Another big difference is cost. The ProMTS costs about $1,000 on the Longevity Web site, whereas Kevin thinks he spent just under $4,000 for his Miller when he bought it about 10 years ago. Perhaps as important, Kevin shows the power cords of both machines and says inverters are much less expensive to run. The ProMTS can even run on 110 volts!

Next, Kevin fires up both welders, setting them at 220 volts. The Longevity sets its own wire speed at 137 inches, while Kevin has adjusted the Miller to feed about the same, although the Miller's panel says 302. Kevin says the two welders just display wire feed differently.

As he gets ready to do some test welds, Kevin suggests you listen for the difference in the sound between the two welders. First he welds with the Longevity, then he welds with the Miller.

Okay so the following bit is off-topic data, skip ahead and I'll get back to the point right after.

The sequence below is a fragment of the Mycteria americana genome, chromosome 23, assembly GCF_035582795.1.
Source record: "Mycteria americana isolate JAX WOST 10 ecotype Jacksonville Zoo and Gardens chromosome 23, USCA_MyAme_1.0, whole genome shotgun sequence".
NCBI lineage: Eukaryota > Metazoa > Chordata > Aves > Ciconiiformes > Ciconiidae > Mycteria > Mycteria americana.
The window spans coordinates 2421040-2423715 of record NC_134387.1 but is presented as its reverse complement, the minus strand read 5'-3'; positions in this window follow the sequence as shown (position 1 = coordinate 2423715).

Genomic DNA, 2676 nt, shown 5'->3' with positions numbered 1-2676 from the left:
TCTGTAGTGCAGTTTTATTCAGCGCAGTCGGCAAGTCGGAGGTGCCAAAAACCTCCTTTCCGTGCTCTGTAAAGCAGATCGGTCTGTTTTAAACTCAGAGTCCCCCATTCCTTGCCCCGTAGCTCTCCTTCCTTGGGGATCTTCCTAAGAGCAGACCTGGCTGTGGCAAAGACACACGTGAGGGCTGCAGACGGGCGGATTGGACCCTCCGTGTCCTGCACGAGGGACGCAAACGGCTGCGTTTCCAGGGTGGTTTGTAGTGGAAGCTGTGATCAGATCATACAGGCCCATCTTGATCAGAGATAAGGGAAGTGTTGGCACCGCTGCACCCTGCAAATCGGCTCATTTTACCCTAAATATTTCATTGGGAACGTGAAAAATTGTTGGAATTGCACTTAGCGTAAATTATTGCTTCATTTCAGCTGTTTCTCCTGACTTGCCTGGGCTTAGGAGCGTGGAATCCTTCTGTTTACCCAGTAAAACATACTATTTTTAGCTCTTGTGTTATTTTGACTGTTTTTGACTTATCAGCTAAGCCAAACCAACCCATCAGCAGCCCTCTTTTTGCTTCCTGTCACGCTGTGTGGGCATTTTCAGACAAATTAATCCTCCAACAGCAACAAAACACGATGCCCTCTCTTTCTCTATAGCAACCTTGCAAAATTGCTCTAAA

Next, Kevin shows you the welds from the two machines, as well as a few TIG welds, all on the same metal, very thick hardened steel. Kevin says he can't see much of a difference between welds from the two MIG welders, although the Longevity's wirefeed may have been a little higher and the Miller's voltage may have been a bit higher. Kevin says the two welders seem to be comparable as far as the actual welding.
How to Change TIG to MIG to Arc on a Multiprocess Welder How to Change TIG to MIG to Arc on a Multiprocess Welder
Sep 11, 2013
Kevin is creating a sound sculpture and needs to change his Longevity ProMTS 200 Longevity welder from TIG welding to MIG welding to arc welding for different needs on the sculpture ....